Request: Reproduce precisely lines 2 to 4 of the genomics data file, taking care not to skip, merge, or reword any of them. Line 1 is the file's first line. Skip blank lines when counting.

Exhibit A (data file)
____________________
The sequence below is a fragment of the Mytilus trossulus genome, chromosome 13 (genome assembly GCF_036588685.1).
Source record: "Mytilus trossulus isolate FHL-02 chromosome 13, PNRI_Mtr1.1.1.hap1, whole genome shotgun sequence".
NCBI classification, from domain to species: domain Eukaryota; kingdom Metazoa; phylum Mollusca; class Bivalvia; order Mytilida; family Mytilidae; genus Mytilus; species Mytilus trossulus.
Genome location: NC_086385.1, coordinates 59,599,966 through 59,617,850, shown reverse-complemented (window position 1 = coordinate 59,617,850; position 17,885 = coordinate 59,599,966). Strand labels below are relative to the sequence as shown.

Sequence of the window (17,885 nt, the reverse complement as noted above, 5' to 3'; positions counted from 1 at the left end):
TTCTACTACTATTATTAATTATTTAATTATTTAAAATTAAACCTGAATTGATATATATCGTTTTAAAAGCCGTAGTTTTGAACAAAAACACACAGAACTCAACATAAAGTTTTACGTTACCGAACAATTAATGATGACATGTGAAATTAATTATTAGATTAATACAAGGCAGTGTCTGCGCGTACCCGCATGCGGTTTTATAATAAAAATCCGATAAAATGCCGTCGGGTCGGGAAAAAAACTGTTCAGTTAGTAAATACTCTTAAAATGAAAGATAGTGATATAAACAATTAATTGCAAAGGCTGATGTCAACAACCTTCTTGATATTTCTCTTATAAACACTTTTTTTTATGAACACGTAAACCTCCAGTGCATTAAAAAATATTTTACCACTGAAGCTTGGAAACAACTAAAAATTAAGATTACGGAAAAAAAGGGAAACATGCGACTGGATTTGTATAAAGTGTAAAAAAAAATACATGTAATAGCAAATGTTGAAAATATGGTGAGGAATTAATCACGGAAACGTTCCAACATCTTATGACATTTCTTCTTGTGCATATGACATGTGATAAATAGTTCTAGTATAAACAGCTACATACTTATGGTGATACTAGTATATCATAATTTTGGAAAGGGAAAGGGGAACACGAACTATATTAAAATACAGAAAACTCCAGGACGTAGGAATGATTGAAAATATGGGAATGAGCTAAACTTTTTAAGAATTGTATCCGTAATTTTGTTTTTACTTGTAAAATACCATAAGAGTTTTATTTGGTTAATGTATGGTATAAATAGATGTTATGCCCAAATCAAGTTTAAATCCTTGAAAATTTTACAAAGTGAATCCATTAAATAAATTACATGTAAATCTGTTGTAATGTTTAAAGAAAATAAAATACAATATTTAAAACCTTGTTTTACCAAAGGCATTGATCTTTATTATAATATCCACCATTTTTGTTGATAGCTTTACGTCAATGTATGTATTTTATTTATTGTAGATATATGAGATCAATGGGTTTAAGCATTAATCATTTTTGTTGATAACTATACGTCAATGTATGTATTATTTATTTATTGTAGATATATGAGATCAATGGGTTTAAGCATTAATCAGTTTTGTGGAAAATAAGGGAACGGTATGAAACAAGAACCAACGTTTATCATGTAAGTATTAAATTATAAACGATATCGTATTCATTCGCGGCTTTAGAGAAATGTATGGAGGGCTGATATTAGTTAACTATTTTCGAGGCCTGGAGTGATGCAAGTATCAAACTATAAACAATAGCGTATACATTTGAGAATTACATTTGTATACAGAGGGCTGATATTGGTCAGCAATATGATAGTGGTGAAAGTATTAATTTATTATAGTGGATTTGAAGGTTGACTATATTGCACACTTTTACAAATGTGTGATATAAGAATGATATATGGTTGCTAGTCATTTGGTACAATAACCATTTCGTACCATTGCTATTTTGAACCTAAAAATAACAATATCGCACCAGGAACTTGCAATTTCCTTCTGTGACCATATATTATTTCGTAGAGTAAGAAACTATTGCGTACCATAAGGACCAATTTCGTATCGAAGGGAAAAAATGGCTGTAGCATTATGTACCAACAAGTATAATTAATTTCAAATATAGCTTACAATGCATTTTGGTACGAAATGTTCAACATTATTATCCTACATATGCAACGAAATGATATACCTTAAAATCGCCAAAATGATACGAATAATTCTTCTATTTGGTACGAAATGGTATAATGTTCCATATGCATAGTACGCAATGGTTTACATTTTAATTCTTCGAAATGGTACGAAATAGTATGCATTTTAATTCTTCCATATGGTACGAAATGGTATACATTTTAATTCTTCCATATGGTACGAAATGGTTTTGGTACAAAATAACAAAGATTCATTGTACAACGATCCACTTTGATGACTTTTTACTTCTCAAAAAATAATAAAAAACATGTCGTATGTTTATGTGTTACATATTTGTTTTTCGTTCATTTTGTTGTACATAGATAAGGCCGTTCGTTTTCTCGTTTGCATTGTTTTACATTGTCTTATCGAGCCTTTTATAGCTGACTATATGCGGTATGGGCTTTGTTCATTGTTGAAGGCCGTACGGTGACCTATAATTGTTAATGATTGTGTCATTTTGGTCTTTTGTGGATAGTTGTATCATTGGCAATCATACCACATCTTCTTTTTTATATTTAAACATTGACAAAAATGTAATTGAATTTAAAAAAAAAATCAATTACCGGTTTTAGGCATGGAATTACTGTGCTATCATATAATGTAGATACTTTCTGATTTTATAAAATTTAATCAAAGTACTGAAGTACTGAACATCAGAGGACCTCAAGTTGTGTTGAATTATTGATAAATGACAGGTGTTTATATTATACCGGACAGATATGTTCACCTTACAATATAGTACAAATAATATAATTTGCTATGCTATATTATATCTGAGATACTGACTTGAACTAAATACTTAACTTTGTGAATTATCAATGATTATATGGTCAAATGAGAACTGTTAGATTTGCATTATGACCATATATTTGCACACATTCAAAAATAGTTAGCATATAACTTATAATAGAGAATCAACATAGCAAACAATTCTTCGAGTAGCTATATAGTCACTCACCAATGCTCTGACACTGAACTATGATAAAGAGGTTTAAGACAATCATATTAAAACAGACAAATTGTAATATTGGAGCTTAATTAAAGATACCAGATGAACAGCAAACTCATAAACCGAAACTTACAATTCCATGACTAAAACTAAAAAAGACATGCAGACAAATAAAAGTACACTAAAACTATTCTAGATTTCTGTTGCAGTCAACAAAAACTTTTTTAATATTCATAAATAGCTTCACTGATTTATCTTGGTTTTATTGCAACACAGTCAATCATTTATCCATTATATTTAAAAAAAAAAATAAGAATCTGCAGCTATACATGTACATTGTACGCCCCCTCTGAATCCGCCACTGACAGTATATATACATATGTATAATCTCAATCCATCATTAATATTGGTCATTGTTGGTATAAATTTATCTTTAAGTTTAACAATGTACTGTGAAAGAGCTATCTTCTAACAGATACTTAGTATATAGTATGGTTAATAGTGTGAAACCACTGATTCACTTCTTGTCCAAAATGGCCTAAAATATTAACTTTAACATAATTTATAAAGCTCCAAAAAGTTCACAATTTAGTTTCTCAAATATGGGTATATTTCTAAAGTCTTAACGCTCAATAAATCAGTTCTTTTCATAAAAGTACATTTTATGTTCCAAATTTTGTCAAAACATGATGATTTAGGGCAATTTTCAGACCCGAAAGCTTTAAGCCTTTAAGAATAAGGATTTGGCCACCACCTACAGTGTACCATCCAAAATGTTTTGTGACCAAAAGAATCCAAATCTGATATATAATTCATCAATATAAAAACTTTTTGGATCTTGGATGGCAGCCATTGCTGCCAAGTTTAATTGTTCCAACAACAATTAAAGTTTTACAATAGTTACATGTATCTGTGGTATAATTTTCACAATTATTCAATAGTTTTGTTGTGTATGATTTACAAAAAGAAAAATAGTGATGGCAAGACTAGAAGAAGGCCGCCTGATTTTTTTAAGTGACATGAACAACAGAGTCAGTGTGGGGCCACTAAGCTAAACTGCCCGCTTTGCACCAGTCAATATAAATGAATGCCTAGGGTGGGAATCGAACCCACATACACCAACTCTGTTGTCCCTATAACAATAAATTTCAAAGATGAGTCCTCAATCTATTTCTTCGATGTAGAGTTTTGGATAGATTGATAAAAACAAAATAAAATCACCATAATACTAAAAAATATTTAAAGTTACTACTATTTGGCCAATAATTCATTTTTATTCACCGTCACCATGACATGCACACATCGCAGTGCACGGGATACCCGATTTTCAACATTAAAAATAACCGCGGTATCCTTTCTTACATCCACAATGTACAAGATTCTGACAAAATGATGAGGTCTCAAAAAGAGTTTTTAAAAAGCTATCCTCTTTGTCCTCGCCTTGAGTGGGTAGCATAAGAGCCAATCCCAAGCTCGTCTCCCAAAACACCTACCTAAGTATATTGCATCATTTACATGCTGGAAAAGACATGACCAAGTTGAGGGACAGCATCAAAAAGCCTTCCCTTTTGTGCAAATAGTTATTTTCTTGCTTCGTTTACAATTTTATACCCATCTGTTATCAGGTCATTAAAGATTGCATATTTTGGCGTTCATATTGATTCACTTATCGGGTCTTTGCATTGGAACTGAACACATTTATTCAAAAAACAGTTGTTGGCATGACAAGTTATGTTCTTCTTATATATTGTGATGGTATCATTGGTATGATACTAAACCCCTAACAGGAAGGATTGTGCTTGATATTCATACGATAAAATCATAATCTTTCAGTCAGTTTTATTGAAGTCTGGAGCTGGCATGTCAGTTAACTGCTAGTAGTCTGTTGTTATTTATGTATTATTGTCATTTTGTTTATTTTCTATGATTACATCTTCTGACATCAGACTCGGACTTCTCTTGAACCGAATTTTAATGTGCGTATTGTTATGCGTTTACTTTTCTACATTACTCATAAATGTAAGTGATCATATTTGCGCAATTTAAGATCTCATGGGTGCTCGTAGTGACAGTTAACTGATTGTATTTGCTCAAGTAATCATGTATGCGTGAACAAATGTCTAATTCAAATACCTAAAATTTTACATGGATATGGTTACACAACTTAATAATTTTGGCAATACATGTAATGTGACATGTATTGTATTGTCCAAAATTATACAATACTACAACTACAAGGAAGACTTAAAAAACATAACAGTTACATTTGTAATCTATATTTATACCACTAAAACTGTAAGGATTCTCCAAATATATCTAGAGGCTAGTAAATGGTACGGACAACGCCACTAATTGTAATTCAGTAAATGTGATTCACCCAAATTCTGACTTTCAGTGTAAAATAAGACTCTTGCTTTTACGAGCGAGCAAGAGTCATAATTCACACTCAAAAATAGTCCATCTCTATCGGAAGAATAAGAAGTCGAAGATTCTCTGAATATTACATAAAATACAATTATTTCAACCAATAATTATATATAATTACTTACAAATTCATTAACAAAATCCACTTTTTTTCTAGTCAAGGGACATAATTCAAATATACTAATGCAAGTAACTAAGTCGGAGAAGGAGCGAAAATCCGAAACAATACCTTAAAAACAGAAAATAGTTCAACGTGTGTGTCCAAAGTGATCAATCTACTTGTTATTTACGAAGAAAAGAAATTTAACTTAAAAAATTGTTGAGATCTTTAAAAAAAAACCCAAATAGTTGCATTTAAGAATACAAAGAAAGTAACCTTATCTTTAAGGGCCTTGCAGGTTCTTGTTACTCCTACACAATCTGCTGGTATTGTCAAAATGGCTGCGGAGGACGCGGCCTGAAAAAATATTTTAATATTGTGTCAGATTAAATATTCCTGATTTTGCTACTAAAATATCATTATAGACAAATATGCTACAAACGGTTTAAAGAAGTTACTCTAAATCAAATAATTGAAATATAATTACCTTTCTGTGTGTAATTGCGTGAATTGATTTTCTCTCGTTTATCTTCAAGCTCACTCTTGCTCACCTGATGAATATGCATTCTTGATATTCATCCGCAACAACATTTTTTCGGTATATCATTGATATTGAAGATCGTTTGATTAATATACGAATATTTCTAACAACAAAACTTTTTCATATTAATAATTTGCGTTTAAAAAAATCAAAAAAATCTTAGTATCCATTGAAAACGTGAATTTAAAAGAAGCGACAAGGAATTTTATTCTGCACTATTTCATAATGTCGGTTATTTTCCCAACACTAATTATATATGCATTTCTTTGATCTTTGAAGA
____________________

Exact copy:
Source record: "Mytilus trossulus isolate FHL-02 chromosome 13, PNRI_Mtr1.1.1.hap1, whole genome shotgun sequence".
NCBI classification, from domain to species: domain Eukaryota; kingdom Metazoa; phylum Mollusca; class Bivalvia; order Mytilida; family Mytilidae; genus Mytilus; species Mytilus trossulus.
Genome location: NC_086385.1, coordinates 59,599,966 through 59,617,850, shown reverse-complemented (window position 1 = coordinate 59,617,850; position 17,885 = coordinate 59,599,966). Strand labels below are relative to the sequence as shown.